Bookshelf: The Four Hour Work Week

It’s been a while since I added anything here on the Bookshelf, though rest assured, I’m always reading something! In fact, I’ve just finished reading Tim Ferriss’s book “The Four Hour Work Week” (4HWW) (he just released another ‘The Four Hour Body”).

The book aims to be a guide to ‘lifestyle design’ and has gained an almost cult following around the world. Much of the premise revolves around the 80/20 rule which Ferriss adheres to, more commonly known as Pareto’s Principle which Ferriss does acknowledge further on in the book. Basically – you can get 80% of things done / achieved (good enough), with 20% of the effort, and the question is whether than last 20% is really worth it. He shows how you can create a business (initially on the side) which is self sustaining, and from which you can increasingly step away from thanks to outsourcing and subcontractors. If you had a 9-5 job, then the key is remote working agreements, and then you can travel and do what you want to do with your life whilst building that product and outsourcing the rest. This is how it’s a four hour work week.

The resulting book, is one third potentially useful and interesting, one third useful if you’re Tim Ferriss or like him, and one third is almost silly, but it’s all entertaining and really is best described as ‘career porn’. That’s what this book is – a product which can generate money without much work from Ferriss now, so he can, and does, outsource routine matters and is living what he says – and in the book he tells you how to do that.

When you look at reviews for the book, those people who slammed it are generally against the ethos – that somehow this is cheating: he ‘won’ a martial arts tournament by dehydrating himself for the weigh in, then boosting back again adding kilos of weight against his opponents and then pretty much just bear hugging them and forcing them out of the ring to win (there’s a few clips on YouTube of this). Ferriss makes the point that he exploited a loophole in the tournament’ rules, and didn’t break them. It’s very much up to the reader, but that a book elicits that kind of response is interesting in itself.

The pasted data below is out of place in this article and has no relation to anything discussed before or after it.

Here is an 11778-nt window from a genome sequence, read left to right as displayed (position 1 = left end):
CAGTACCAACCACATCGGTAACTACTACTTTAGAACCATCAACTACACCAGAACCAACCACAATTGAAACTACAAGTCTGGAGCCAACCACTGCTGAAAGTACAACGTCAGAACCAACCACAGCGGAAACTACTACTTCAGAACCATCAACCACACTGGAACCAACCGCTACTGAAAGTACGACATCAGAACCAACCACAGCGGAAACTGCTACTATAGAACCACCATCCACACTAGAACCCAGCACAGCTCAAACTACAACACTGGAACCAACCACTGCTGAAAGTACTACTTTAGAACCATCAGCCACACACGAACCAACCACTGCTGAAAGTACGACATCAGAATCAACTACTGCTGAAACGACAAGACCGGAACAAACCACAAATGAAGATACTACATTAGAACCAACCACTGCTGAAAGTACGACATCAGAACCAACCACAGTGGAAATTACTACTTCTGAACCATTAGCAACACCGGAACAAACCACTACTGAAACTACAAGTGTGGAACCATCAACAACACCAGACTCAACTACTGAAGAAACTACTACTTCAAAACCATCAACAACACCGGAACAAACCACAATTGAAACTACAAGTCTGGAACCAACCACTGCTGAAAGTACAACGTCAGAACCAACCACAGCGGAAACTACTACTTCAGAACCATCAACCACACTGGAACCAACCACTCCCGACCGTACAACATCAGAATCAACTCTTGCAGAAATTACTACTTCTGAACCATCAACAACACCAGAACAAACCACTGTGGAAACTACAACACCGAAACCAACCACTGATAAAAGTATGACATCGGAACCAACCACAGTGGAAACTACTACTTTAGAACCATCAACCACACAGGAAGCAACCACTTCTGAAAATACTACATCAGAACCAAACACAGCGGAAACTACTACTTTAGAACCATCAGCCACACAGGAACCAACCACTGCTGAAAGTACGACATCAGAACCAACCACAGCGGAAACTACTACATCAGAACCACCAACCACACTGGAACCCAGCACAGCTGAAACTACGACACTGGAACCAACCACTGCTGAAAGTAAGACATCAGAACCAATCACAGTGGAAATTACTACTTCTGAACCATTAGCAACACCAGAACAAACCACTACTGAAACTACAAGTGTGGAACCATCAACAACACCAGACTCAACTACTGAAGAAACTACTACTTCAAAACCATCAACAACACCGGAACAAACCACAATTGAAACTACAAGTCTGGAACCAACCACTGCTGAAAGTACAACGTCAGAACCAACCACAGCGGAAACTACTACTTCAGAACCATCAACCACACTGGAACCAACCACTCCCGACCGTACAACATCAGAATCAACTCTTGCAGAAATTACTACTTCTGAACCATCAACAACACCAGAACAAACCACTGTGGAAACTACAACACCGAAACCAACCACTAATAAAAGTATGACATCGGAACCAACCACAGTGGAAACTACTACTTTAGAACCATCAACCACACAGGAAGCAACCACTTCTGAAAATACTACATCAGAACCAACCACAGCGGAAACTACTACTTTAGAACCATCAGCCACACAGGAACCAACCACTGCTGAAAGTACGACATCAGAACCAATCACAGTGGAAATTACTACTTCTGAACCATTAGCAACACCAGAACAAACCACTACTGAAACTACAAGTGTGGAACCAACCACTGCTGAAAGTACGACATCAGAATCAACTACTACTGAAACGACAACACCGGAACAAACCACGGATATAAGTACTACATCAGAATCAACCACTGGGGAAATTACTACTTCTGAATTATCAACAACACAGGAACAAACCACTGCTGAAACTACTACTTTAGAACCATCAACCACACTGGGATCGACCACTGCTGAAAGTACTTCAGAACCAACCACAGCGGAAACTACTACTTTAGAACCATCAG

The truth is Ferriss is very smart, and puts his money ostensibly where his mouth is – perhaps the tournament push-outs weren’t in the spirit of the event, but he did turn up and get in the ring, and that takes a bit of skill and guts as it is.

The book is full of links and product recommendations – most links in there smell like product placement, and yes the whole thing smells like an infomercial, but at least it’s a readable ‘reality distortion field’ informercial if nothing else, and again, you’re simply holding a sample of what he’s talking about – it’s about sales – there’s a reason Ferriss won a “Greatest Self Promoter” award and why his Wikipedia page is relatively bare for someone so high profile online – it’s all about sales – the tips in the book can be found elsewhere – he’s wrapped it up, added an angle and sold it. It’s about sales, sales sales, and expertly done.

You might wonder whether I actually liked the book, and ultimately I did, but not because I believe so much in the message of the book – it isn’t for me – but viewed as a sample product, and as an example of what Ferriss is selling it’s very good, and there’s are some good tips and reminders in there, many of which you can apply to many aspects of your life and work.

For a different angle on this type of idea though, I would recommend Gary Veynerchuck’s “Crush It“, 37 Signal’sRework” or David Allen’s “Getting Things Done”.